Old assumptions about human breast milk are giving way to new thinking about microbes in milk and their role in children’s health and our immune systems.
It happened again, most recently at a conference in Prague. After she gave her talk, a scientist came up to Shelley McGuire, a pioneer exploring the microbial communities found in human breast milk, and told her, You don’t know how to take a sample. Your samples must have been contaminated. Human milk is sterile.
McGuire, a professor of human nutrition at Washington State University, knows differently: She’s seen the microbes with her own eyes. But she understands the shock some feel when long-held assumptions are challenged. The realization that our health and well-being depend on vast communities of microbes hanging out in our most intimate areas has been something of an eye opener for a lot of researchers.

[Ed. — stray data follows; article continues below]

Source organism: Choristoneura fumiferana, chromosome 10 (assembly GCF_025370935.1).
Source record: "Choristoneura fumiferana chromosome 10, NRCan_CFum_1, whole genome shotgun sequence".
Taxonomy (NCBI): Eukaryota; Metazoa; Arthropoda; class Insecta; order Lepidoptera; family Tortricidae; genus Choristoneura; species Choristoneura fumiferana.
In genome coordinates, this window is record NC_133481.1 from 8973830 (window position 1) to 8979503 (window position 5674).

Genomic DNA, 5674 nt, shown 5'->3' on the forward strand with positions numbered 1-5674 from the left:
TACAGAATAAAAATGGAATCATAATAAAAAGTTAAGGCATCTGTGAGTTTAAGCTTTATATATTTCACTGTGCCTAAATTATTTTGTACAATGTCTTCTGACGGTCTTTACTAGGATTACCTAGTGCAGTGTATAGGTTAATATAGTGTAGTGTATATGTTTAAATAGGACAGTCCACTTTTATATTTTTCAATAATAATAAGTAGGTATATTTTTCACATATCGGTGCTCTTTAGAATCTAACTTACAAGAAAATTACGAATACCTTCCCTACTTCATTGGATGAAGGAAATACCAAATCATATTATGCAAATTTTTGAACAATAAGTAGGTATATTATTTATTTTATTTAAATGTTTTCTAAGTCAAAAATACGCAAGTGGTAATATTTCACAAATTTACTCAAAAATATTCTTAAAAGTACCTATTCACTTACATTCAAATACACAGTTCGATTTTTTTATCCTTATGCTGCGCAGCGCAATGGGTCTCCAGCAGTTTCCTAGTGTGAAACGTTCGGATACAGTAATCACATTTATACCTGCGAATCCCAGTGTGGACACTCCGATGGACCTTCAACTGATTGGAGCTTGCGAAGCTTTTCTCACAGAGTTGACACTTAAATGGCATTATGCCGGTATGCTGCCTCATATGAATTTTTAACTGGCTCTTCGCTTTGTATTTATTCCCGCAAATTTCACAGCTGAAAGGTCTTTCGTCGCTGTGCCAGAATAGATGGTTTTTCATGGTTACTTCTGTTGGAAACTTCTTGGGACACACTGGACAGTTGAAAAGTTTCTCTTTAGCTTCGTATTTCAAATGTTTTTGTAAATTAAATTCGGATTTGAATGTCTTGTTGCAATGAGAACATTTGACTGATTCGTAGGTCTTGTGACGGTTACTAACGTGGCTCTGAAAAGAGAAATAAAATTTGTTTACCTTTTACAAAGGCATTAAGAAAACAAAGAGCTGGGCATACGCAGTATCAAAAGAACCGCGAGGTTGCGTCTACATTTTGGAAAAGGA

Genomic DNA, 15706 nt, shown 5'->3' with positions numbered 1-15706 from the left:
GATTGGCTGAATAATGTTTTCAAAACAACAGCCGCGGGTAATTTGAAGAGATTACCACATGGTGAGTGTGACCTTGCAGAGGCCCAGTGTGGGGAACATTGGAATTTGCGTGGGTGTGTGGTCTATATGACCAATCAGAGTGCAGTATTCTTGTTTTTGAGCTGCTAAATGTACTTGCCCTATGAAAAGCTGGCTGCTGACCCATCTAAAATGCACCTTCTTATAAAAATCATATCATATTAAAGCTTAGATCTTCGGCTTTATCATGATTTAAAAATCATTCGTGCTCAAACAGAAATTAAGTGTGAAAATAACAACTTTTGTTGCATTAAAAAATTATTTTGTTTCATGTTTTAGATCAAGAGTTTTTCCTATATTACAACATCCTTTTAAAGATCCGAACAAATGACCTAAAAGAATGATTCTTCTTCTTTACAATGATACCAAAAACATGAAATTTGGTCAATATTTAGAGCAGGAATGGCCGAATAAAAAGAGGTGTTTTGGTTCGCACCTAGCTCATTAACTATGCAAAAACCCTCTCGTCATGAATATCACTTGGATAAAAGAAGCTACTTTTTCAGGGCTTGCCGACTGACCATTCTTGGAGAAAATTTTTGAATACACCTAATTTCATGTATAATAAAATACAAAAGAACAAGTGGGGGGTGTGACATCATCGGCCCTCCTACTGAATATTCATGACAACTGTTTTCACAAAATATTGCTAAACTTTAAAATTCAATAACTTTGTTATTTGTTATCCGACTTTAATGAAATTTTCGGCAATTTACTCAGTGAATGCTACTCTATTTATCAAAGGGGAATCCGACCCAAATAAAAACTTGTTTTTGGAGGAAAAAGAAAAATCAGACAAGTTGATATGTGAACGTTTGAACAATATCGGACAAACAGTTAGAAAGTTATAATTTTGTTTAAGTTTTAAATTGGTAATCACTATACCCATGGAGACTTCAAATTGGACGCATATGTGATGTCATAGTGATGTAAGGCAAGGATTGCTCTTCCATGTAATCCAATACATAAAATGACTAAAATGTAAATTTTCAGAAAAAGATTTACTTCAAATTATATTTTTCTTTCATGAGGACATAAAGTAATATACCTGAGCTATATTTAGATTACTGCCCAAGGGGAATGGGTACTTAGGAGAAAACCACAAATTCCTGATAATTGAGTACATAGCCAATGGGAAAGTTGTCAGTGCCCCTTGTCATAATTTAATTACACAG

“It’s like a whole new world,” McGuire says.
Microbial communities—microbiomes—are everywhere. They are in our mouths, eyes, gastrointestinal tracts, and sex organs. Microbes cover our skin, swarm through air and water, and invest our soils with life-giving properties that feed the plants that feed us. Our gut microbes help us extract nutrients from our food, protect us from disease, and probably affect our moods and immune systems. Microbial communities in soil are plants’ metabolic partners and, as well, are able to sequester toxic metals and other materials, keeping them out of our food supply. Microbiota in air and water, meanwhile, perform critical environmental services that researchers are only now beginning to understand.